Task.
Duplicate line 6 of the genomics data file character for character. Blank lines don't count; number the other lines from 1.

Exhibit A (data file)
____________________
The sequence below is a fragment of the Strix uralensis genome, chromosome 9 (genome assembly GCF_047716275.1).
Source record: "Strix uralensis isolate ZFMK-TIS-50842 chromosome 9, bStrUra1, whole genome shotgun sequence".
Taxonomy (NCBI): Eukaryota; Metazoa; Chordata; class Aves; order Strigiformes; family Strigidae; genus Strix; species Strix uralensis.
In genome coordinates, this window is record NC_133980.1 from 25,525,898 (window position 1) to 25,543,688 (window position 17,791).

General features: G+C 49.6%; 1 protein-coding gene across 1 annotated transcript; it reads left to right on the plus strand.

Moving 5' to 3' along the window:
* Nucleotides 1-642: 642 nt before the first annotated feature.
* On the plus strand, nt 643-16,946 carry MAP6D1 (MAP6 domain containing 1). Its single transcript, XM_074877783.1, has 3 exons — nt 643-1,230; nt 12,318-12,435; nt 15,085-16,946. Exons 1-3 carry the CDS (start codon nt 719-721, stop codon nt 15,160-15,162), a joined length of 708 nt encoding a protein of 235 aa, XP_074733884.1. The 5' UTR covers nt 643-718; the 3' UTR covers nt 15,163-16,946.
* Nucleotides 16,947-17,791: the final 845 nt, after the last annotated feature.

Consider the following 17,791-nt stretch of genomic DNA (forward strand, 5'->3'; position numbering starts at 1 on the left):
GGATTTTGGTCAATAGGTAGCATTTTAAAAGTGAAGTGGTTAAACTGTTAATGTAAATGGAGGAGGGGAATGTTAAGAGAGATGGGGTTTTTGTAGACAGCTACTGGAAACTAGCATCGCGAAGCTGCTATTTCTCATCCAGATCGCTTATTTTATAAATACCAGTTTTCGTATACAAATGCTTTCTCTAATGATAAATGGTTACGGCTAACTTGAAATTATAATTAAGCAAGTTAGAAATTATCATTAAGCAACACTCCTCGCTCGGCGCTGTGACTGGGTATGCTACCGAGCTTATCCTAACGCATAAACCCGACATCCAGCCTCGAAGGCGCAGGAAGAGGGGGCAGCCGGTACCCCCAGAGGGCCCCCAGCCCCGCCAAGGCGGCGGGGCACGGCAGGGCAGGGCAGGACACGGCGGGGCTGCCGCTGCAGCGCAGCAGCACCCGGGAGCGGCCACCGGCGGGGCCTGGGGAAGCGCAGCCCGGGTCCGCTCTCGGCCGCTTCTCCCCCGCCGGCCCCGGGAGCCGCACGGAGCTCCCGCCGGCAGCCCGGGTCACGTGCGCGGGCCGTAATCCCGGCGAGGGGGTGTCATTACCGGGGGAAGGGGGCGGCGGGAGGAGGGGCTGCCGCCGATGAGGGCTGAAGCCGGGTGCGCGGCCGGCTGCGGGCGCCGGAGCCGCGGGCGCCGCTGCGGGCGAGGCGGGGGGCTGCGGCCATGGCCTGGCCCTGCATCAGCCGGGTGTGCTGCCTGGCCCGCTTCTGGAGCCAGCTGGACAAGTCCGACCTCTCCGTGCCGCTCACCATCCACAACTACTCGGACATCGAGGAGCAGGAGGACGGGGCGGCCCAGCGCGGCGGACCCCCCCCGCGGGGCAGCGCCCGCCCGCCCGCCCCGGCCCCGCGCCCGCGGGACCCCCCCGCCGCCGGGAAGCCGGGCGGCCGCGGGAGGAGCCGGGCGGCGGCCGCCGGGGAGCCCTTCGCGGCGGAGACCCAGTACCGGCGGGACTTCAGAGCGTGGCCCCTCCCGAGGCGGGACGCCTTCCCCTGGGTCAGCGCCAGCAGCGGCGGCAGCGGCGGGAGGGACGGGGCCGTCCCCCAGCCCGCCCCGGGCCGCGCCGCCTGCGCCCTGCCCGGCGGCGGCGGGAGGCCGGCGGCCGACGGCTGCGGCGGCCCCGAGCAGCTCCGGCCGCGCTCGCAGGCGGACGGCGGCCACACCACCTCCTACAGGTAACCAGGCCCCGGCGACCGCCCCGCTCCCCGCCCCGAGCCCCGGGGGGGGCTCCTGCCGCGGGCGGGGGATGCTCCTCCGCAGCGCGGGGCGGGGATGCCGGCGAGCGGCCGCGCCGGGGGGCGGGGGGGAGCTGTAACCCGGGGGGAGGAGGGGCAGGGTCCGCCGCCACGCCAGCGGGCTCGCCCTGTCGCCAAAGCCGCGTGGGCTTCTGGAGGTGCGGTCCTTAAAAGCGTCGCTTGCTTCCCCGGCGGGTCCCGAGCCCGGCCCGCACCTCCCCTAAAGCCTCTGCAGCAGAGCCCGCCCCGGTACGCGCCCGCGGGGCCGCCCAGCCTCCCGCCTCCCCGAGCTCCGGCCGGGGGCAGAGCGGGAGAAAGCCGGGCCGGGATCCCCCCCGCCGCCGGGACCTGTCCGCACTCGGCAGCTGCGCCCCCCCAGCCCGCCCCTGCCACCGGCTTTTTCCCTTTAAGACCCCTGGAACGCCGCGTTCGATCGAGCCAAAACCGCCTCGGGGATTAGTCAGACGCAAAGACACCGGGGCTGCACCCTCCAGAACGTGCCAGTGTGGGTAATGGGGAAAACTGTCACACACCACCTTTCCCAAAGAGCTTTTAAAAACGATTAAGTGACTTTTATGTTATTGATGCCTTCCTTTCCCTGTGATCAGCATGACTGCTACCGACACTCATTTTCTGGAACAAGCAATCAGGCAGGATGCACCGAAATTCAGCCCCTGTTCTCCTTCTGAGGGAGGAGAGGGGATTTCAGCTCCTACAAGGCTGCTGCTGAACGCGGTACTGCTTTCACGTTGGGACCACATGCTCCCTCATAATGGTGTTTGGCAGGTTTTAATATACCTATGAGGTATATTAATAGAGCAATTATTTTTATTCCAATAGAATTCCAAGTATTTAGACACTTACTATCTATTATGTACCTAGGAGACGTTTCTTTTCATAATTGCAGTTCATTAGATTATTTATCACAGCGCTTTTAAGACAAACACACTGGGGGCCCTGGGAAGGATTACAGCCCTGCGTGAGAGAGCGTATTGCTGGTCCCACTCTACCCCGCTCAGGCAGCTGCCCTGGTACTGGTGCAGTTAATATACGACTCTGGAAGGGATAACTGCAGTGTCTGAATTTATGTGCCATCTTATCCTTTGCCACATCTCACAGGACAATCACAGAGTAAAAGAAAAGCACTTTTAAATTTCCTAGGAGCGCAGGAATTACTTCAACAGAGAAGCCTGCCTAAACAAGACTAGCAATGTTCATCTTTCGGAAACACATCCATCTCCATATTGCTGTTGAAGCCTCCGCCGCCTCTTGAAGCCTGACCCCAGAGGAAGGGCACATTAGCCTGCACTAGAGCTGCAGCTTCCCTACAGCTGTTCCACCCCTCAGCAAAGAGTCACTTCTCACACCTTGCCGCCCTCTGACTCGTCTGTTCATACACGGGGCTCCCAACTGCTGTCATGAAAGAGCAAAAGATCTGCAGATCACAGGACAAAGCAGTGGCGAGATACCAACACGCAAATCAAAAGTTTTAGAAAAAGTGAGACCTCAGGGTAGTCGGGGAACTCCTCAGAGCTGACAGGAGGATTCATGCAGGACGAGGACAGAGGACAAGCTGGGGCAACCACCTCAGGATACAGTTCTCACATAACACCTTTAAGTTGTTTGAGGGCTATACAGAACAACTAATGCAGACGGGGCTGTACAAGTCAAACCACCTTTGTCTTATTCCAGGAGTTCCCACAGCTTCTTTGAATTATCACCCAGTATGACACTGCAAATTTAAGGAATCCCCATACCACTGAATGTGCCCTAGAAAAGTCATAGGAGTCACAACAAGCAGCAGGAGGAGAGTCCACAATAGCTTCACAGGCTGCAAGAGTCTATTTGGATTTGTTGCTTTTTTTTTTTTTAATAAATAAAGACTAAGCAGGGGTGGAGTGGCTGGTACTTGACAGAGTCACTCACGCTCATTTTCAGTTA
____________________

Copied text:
Moving 5' to 3' along the window: